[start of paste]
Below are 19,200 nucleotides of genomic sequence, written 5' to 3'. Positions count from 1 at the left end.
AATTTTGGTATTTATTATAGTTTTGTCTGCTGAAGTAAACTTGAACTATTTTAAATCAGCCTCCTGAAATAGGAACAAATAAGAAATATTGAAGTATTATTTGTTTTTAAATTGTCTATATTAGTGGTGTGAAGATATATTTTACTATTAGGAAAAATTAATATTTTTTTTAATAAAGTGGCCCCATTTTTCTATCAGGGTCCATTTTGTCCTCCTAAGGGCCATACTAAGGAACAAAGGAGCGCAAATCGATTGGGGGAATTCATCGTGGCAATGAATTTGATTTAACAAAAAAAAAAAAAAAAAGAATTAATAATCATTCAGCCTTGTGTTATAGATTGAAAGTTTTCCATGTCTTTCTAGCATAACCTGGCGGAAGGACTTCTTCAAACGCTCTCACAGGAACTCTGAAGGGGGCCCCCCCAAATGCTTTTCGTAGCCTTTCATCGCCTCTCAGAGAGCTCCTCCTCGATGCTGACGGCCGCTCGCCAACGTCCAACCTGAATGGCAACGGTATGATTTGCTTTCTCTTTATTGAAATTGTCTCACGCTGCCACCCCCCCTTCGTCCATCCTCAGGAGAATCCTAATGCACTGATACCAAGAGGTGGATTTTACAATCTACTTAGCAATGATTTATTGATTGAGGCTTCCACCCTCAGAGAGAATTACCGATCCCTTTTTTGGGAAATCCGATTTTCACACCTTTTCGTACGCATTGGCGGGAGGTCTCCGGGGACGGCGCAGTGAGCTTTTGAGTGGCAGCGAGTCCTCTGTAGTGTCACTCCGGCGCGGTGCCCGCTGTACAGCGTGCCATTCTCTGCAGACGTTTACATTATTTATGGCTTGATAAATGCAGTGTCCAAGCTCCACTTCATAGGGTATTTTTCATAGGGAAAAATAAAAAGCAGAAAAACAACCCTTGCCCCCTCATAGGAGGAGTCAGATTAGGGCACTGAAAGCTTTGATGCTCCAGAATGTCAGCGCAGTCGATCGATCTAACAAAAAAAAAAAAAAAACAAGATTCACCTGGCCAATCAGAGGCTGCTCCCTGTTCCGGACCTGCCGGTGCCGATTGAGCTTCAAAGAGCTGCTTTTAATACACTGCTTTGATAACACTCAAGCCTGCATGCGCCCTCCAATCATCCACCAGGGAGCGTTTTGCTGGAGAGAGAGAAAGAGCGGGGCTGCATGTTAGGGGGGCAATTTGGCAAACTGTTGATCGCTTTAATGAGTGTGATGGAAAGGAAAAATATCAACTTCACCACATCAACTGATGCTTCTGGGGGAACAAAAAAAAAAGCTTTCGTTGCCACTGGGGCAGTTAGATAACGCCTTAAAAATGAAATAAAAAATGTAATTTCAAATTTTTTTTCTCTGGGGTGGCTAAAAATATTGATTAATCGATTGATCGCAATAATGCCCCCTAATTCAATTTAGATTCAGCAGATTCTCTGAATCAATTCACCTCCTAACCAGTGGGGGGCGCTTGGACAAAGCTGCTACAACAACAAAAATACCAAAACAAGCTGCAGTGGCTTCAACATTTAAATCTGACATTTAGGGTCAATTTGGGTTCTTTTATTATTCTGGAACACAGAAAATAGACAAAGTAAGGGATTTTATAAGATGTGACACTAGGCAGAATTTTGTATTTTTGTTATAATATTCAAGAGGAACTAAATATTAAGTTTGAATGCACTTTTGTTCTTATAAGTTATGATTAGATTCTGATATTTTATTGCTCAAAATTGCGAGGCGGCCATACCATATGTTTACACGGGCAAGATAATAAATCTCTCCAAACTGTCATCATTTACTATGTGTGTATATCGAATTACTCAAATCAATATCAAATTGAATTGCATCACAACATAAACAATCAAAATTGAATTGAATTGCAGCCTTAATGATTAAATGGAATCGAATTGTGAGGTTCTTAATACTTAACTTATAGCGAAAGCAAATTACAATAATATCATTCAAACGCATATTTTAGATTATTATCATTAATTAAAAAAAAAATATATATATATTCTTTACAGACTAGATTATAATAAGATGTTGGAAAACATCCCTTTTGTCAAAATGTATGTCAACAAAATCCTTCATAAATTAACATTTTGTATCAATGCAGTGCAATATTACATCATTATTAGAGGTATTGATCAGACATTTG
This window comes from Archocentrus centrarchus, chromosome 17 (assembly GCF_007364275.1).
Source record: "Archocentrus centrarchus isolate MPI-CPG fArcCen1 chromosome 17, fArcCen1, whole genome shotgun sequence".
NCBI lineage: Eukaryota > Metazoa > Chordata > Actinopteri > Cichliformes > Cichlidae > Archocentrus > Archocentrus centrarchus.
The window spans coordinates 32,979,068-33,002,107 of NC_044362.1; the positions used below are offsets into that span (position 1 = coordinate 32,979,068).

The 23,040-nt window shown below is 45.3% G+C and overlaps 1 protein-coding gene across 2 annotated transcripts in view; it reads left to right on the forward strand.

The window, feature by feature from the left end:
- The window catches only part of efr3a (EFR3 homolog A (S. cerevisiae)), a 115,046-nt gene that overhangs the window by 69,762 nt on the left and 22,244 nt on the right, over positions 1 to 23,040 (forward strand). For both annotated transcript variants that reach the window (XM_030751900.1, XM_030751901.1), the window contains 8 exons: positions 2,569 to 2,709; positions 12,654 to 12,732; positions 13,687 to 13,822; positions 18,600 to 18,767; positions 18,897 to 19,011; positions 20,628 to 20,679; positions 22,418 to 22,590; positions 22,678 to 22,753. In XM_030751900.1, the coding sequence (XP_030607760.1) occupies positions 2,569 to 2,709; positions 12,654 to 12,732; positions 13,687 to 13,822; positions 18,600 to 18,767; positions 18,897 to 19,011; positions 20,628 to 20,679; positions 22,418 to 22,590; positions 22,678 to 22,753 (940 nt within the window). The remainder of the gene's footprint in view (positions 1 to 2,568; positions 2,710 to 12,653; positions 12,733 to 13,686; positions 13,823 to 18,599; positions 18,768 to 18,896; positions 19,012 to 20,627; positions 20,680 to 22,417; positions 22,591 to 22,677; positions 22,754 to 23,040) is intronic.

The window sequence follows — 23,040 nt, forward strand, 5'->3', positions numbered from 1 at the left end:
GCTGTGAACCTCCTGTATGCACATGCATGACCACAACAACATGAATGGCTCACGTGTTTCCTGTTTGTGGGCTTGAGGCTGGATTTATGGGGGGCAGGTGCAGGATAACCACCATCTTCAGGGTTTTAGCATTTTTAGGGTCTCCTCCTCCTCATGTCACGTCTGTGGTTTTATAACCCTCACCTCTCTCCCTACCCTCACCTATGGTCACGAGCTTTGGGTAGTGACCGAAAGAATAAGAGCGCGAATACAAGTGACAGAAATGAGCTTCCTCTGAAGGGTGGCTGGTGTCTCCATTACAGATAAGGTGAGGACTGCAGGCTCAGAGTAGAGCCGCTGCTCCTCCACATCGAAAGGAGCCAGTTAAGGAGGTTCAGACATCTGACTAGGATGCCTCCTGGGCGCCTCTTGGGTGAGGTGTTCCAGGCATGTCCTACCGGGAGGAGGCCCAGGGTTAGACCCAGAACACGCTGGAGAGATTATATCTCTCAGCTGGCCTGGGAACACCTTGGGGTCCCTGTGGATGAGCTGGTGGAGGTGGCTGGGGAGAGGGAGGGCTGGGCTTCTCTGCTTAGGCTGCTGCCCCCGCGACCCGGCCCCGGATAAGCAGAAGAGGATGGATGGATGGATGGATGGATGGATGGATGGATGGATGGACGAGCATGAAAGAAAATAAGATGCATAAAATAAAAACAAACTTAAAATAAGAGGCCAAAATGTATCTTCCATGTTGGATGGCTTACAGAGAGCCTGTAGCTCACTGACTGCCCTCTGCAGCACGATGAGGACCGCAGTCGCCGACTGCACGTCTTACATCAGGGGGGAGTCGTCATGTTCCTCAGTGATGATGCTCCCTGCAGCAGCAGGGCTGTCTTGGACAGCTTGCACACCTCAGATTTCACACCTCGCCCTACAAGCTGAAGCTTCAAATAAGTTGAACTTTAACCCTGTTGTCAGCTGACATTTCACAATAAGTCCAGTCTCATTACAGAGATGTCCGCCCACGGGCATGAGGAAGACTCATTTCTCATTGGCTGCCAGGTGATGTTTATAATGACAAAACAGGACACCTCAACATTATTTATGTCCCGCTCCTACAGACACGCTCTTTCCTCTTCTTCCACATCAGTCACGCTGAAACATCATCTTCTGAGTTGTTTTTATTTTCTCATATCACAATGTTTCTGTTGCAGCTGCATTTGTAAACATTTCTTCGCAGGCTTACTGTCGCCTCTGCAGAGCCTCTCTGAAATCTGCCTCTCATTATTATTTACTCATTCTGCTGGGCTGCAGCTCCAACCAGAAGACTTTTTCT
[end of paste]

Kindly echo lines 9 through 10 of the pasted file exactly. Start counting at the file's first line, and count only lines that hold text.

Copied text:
- The window catches only part of efr3a (EFR3 homolog A (S. cerevisiae)), a 115,046-nt gene that overhangs the window by 69,762 nt on the left and 22,244 nt on the right, over positions 1 to 23,040 (forward strand). For both annotated transcript variants that reach the window (XM_030751900.1, XM_030751901.1), the window contains 8 exons: positions 2,569 to 2,709; positions 12,654 to 12,732; positions 13,687 to 13,822; positions 18,600 to 18,767; positions 18,897 to 19,011; positions 20,628 to 20,679; positions 22,418 to 22,590; positions 22,678 to 22,753. In XM_030751900.1, the coding sequence (XP_030607760.1) occupies positions 2,569 to 2,709; positions 12,654 to 12,732; positions 13,687 to 13,822; positions 18,600 to 18,767; positions 18,897 to 19,011; positions 20,628 to 20,679; positions 22,418 to 22,590; positions 22,678 to 22,753 (940 nt within the window). The remainder of the gene's footprint in view (positions 1 to 2,568; positions 2,710 to 12,653; positions 12,733 to 13,686; positions 13,823 to 18,599; positions 18,768 to 18,896; positions 19,012 to 20,627; positions 20,680 to 22,417; positions 22,591 to 22,677; positions 22,754 to 23,040) is intronic.

The window sequence follows — 23,040 nt, forward strand, 5'->3', positions numbered from 1 at the left end: